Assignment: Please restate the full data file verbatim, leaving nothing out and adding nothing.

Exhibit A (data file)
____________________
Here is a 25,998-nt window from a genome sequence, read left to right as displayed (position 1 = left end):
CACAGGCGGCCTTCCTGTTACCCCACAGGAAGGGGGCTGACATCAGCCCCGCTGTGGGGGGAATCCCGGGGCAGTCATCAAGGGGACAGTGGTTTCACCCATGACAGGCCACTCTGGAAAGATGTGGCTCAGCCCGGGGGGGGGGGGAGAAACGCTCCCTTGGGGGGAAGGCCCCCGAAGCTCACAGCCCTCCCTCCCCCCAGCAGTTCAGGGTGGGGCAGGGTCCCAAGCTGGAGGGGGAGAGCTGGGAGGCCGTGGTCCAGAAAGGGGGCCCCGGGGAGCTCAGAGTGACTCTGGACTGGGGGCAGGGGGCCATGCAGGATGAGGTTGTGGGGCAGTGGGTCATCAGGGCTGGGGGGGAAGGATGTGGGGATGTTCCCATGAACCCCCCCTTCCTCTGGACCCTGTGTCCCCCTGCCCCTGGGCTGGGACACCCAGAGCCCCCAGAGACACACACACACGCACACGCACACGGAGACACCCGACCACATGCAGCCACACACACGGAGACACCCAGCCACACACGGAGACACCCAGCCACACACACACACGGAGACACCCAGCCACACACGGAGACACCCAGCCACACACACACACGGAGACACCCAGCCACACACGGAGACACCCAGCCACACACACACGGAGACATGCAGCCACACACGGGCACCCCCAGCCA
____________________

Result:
Here is a 25,998-nt window from a genome sequence, read left to right as displayed (position 1 = left end):
CACAGGCGGCCTTCCTGTTACCCCACAGGAAGGGGGCTGACATCAGCCCCGCTGTGGGGGGAATCCCGGGGCAGTCATCAAGGGGACAGTGGTTTCACCCATGACAGGCCACTCTGGAAAGATGTGGCTCAGCCCGGGGGGGGGGGGAGAAACGCTCCCTTGGGGGGAAGGCCCCCGAAGCTCACAGCCCTCCCTCCCCCCAGCAGTTCAGGGTGGGGCAGGGTCCCAAGCTGGAGGGGGAGAGCTGGGAGGCCGTGGTCCAGAAAGGGGGCCCCGGGGAGCTCAGAGTGACTCTGGACTGGGGGCAGGGGGCCATGCAGGATGAGGTTGTGGGGCAGTGGGTCATCAGGGCTGGGGGGGAAGGATGTGGGGATGTTCCCATGAACCCCCCCTTCCTCTGGACCCTGTGTCCCCCTGCCCCTGGGCTGGGACACCCAGAGCCCCCAGAGACACACACACACGCACACGCACACGGAGACACCCGACCACATGCAGCCACACACACGGAGACACCCAGCCACACACGGAGACACCCAGCCACACACACACACGGAGACACCCAGCCACACACGGAGACACCCAGCCACACACACACACGGAGACACCCAGCCACACACGGAGACACCCAGCCACACACACACGGAGACATGCAGCCACACACGGGCACCCCCAGCCA